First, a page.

The title of this blog entry is a little bit of a misnomer. I say that because the underlying issue also caused another issue that I will mention in this post so that others who are experiencing these can get this resolved. Let me tell you, this has been an epic headache for a few months now, so to be able to finally have them resolved is a huge relief!
Like I said, the underlying issue caused another problem. The first problem we noticed is that when we tried to use Autodiscover to create user profiles in Outlook 2007 outside of the network it would fail. For our users to use RPC over HTTPS aka Outlook Anywhere, we had to create their Outlook profile while connected to the network. After that they could use Outlook Anywhere.
The second problem we noticed is that users outside of the network couldn’t expand distribution groups. They could access the Global Address List, but when they tried to expand distribution groups over Outlook Anywhere they would get the following error:
Cannot perform the requested operation. The command selected is not valid for this recipient. The connection to Microsoft Exchange is unavailable. Outlook must be online or connected to complete this action.
I finally found the answer on Aaron Mark’s blog talking about an Outlook Anywhere bug with Exchange 2007 and Windows Server 2008. The problem lies in IPV6. On our network adapter we have IPV6 unchecked as we weren’t using it, but it turns out that is not good enough.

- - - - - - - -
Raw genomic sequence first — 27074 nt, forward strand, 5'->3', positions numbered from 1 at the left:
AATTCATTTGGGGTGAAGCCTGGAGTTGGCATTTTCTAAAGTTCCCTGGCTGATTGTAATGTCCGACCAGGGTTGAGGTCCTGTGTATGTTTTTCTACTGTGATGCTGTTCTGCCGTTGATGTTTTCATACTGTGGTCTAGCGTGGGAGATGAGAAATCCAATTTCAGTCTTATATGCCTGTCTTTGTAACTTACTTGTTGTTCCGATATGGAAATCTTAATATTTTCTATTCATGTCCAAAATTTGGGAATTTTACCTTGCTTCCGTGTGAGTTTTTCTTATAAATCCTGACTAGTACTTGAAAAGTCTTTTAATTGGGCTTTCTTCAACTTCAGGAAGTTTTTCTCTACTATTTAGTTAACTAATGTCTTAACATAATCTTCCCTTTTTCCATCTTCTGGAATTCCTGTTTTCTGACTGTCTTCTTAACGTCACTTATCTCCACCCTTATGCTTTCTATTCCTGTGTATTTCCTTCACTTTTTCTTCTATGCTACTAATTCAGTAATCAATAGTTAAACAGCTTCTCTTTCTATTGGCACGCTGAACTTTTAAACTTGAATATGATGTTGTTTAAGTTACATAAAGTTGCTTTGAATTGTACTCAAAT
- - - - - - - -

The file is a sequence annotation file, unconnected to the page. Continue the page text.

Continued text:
If you are experiencing something similar, you may also notice that when you hold control, click on the Outlook icon in the system tray and select Connection Status you will see a good connection to MAIL but your connection to DIRECTORY will either say CONNECTING or DISCONNECTED.
[Via Aaron Mark]
In order to fully disable IPV6 you have to do the following on your Exchange server along with unchecking IPV6 on your adapter settings. NOTE- MAKE SURE YOU MAKE A BACKUP OF YOUR REGISTRY BEFORE PROCEDING:
- Click Start > Run type in Regedit and click OK
- Navigate to HKLM\SYSTEM\CurrentControlSet\Services\Tcpip6\Parameters
- Create a new DWORD named DisabledComponents and give it the value of 0xff
- Close Regedit
- Open your hosts file with notepad (Located in %SYSTEMROOT%\System32\drivers\etc\)
- Comment out ::1 localhost by changing it to # ::1 localhost
- In your hosts file, also add two entries for your server’s name and internal IP address. Your hosts file should look something like this:
# ::1 localhost
That’s it! Aaron Mark’s post mentioned having to reboot for the changes to take effect, but I noticed the changes took effect right away without rebooting.
Are you experiencing this issue? What other problems have you noticed it has caused? Did this fix work for you? I want to hear from you in the comments!